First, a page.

Review: Sony Ericsson Xperia Play Smartphone

The Xperia Play is the World’s First PlayStation® Certified Smartphone. The major question, is this a smartphone with a game pad or is it a gaming console with smartphone functionality? Read on to see which hat this device aims to fill…

Our test device was the CDMA version of the Xperia Play on the Verizon Wireless network. A GSM version of this phone also exists for AT&T. The device is a little bigger than most smartphones mostly due to the slider. The back of the phone has a glossy, black finish which shows fingerprints. It is a “slider” phone but instead of having physical keypad, this phone has a game pad that resembles a PlayStation® controller.

Being a gaming phone, it naturally has a lot of buttons. On the slide-out panel, a variety of buttons imitate all of the usual functions of a PlayStation® controller. The top of the phone has a the power button with the notification LED integrated in it. Having the Notification LED on the top of the phone makes it difficult to see and we would like to see it on the face of the phone like most others. The left side of the phone has a 3.5mm headset jack and a micro USB for charging and the Right side has the volume rocker and the left/right bumpers for the game controller. The face of the phone also has the four Android functions (Home, Back, Menu, and Search.) We wish these four buttons were backlit to make finding them in the dark easier.

The device has many of the standard smartphone features such as GPS, Wi-Fi, bluetooth, etc. but it lacks some of the more high-end features on other entertainment phones such as HDMI out and 4G LTE. It does have two cameras, a rear-facing 5MP and a front facing VGA. The quality of the pictures is alright, but considering most smartphones now have 8MP+ cameras it could be a lot better.



The Xperia Play we received came with Android 2.2 (Froyo) as the factory OS but as soon as the phone was activated, it immediately updated to Android 2.3 (Gingerbread). The User Interface (UI) is fairly plain and in most cases that would be welcome over a “pretty” interface that just slows the phone down.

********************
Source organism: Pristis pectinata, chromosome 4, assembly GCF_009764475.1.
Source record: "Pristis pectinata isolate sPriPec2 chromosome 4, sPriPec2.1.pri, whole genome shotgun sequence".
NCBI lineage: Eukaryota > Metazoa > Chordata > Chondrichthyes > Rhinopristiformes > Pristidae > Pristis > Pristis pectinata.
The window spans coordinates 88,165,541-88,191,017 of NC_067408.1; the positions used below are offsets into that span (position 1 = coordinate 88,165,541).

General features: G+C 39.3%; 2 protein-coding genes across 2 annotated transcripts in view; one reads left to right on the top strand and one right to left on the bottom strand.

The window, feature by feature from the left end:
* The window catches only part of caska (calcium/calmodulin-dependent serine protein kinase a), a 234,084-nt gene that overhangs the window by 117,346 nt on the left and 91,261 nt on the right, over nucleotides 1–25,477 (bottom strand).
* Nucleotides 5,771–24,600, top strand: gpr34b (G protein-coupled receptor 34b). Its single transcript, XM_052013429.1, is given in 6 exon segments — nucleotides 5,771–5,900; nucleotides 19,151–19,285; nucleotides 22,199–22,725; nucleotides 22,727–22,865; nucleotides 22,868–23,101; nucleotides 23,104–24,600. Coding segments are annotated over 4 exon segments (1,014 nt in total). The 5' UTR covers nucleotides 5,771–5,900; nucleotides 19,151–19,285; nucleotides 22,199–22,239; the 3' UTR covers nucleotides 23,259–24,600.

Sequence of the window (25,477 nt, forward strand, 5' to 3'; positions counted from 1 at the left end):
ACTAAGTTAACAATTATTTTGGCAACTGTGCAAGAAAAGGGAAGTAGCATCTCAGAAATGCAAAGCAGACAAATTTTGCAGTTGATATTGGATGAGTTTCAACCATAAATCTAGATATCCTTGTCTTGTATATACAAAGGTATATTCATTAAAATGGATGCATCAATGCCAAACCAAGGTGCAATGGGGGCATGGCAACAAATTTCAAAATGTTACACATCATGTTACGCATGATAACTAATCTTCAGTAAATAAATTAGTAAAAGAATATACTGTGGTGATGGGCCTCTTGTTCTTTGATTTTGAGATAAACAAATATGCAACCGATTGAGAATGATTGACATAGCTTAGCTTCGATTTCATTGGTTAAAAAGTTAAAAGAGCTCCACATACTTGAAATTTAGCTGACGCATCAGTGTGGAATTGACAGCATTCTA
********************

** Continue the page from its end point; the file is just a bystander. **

The only problem with this plain interface is the fact that the phone lacks proper facebook integration. During testing we were unable to get facebook to sync within the accounts menu on the phone. After some research, it seems that the CDMA version lacks the full Timescape UI which is supposedly available on the GSM that has superior media interfacing.

The Xperia Play gaming app is excellent as far as game launchers go. When the game pad slides out, the gaming app automatically starts for quick access to all the installed games. The Xperia Play comes with a variety of full-version games pre-installed including: Madden NFL 11, Star Battalion, Bruce Lee Dragon Warrior, The Sims 3, Asphalt 6: Adrenaline, Crash Bandicoot.


The performance of the Xperia Play is about on par with other entry-level Android smartphones. Call quality was about average when compared to other phones on the market today. Calls were clear on our end and the parties on the other end said the same on their end. While we never lost signal on the Verizon Network here in the Greater Boston area, we had some issues with messages failing to send.

You aren’t going to set any data speed records with this phone seeing as it it still running on Verizon’s 3G/EV-DO network. With 4G LTE becoming the norm with many of Verizon’s latest smartphones, this phone lags behind.

One benefit to using 3G is the battery life is much better than the newer 4GLTE phones. During testing, we had no problems getting a full day out of the battery with moderate use. With light use, the phone only used 60% over the course of three and a half days.

With a 1GHz Snapdragon processor, we expected the phone to be quite responsive and have no trouble handling multiple applications. This was not always the case. While streaming music on several occasions using Slacker Radio, the music paused every time a message came in. On the other hand, playing games the phone did not have any issues.


The Xperia Play’s intended audience is mobile gamers. Aside from the game pad, the Xperia Play is just a standard entry-level android smartphone. It doesn’t excel at being a phone by itself or as a standalone game system, but as a hybrid device it definitely has a niche. This would be a great replacement device for someone looking to combine their phone and game system into one device, just don’t expect to use facebook integration on the CDMA version.


  • Price: $449.99-MSRP/$Free w/ 2-year Contract Renewal
  • Maker: Sony Ericsson
  • Service Provider: Verizon Wireless
  • OS: Android 2.3 (Gingerbread)
  • Dimensions: 4.68″ x 2.44″  x .63″ — Weight: 6.17 oz
  • Display: 4.0″ (480×854 FWVGA) capacitive multi-touch screen
  • Camera: 5MP(back)/ VGA (front)
  • Processor: 1GHz Qualcomm Snapdragon II CPU


  • Simple Android 2.3 (Gingerbread) interface
  • Game pad
  • Built-in games with  Xperia Play App


  • Lack of Facebook integration (CDMA Version)
  • Lag with multiple applications running
  • Notification LED on the top of phone isn’t easily visible
  • Buttons aren’t backlit’s final verdict: Not for the Masses